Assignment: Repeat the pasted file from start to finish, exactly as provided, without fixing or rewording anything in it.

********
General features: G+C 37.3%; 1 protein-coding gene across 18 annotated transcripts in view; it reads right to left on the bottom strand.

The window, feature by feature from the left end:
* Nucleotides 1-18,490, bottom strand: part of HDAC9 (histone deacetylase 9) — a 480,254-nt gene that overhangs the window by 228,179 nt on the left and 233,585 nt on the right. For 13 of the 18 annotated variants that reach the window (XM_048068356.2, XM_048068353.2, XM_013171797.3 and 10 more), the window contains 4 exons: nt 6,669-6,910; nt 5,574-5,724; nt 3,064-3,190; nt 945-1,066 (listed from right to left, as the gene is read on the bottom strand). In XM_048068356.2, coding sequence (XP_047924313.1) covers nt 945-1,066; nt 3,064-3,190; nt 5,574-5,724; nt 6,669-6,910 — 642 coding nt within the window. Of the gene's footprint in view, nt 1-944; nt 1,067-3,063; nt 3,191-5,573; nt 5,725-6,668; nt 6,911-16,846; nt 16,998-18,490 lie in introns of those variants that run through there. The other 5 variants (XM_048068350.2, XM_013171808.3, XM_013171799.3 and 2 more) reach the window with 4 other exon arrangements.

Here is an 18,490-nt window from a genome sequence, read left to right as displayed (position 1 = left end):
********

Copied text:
General features: G+C 37.3%; 1 protein-coding gene across 18 annotated transcripts in view; it reads right to left on the bottom strand.

The window, feature by feature from the left end:
* Nucleotides 1-18,490, bottom strand: part of HDAC9 (histone deacetylase 9) — a 480,254-nt gene that overhangs the window by 228,179 nt on the left and 233,585 nt on the right. For 13 of the 18 annotated variants that reach the window (XM_048068356.2, XM_048068353.2, XM_013171797.3 and 10 more), the window contains 4 exons: nt 6,669-6,910; nt 5,574-5,724; nt 3,064-3,190; nt 945-1,066 (listed from right to left, as the gene is read on the bottom strand). In XM_048068356.2, coding sequence (XP_047924313.1) covers nt 945-1,066; nt 3,064-3,190; nt 5,574-5,724; nt 6,669-6,910 — 642 coding nt within the window. Of the gene's footprint in view, nt 1-944; nt 1,067-3,063; nt 3,191-5,573; nt 5,725-6,668; nt 6,911-16,846; nt 16,998-18,490 lie in introns of those variants that run through there. The other 5 variants (XM_048068350.2, XM_013171808.3, XM_013171799.3 and 2 more) reach the window with 4 other exon arrangements.

Here is an 18,490-nt window from a genome sequence, read left to right as displayed (position 1 = left end):